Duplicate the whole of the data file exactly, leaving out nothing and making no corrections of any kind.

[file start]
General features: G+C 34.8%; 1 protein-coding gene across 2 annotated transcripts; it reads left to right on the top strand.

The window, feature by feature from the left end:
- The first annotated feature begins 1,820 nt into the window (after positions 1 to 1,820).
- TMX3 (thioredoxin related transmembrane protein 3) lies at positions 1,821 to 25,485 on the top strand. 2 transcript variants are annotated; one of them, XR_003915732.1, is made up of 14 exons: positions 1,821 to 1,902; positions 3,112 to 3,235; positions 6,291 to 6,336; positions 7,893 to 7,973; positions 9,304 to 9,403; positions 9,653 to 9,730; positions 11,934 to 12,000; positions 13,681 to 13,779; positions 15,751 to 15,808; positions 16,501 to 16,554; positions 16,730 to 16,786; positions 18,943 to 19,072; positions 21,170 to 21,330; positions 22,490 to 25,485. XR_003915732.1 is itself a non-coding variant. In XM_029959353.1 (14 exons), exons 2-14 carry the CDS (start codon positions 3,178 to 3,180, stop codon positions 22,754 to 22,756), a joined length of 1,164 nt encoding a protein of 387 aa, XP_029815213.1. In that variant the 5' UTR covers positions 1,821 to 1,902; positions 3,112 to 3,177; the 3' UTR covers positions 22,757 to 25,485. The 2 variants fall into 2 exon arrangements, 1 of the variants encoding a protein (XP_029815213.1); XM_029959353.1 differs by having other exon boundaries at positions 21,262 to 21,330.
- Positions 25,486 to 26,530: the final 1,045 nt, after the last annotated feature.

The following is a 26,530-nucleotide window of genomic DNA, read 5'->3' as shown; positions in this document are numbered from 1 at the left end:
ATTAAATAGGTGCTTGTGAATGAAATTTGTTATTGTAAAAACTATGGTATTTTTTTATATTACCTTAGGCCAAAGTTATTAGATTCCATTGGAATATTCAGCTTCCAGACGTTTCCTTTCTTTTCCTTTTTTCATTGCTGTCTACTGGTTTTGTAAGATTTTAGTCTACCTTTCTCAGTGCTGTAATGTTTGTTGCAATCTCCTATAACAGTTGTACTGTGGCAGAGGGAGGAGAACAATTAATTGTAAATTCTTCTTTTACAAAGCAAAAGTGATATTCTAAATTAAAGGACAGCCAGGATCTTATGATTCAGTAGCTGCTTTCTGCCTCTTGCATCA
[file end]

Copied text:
General features: G+C 34.8%; 1 protein-coding gene across 2 annotated transcripts; it reads left to right on the top strand.

The window, feature by feature from the left end:
- The first annotated feature begins 1,820 nt into the window (after positions 1 to 1,820).
- TMX3 (thioredoxin related transmembrane protein 3) lies at positions 1,821 to 25,485 on the top strand. 2 transcript variants are annotated; one of them, XR_003915732.1, is made up of 14 exons: positions 1,821 to 1,902; positions 3,112 to 3,235; positions 6,291 to 6,336; positions 7,893 to 7,973; positions 9,304 to 9,403; positions 9,653 to 9,730; positions 11,934 to 12,000; positions 13,681 to 13,779; positions 15,751 to 15,808; positions 16,501 to 16,554; positions 16,730 to 16,786; positions 18,943 to 19,072; positions 21,170 to 21,330; positions 22,490 to 25,485. XR_003915732.1 is itself a non-coding variant. In XM_029959353.1 (14 exons), exons 2-14 carry the CDS (start codon positions 3,178 to 3,180, stop codon positions 22,754 to 22,756), a joined length of 1,164 nt encoding a protein of 387 aa, XP_029815213.1. In that variant the 5' UTR covers positions 1,821 to 1,902; positions 3,112 to 3,177; the 3' UTR covers positions 22,757 to 25,485. The 2 variants fall into 2 exon arrangements, 1 of the variants encoding a protein (XP_029815213.1); XM_029959353.1 differs by having other exon boundaries at positions 21,262 to 21,330.
- Positions 25,486 to 26,530: the final 1,045 nt, after the last annotated feature.

The following is a 26,530-nucleotide window of genomic DNA, read 5'->3' as shown; positions in this document are numbered from 1 at the left end:
ATTAAATAGGTGCTTGTGAATGAAATTTGTTATTGTAAAAACTATGGTATTTTTTTATATTACCTTAGGCCAAAGTTATTAGATTCCATTGGAATATTCAGCTTCCAGACGTTTCCTTTCTTTTCCTTTTTTCATTGCTGTCTACTGGTTTTGTAAGATTTTAGTCTACCTTTCTCAGTGCTGTAATGTTTGTTGCAATCTCCTATAACAGTTGTACTGTGGCAGAGGGAGGAGAACAATTAATTGTAAATTCTTCTTTTACAAAGCAAAAGTGATATTCTAAATTAAAGGACAGCCAGGATCTTATGATTCAGTAGCTGCTTTCTGCCTCTTGCATCA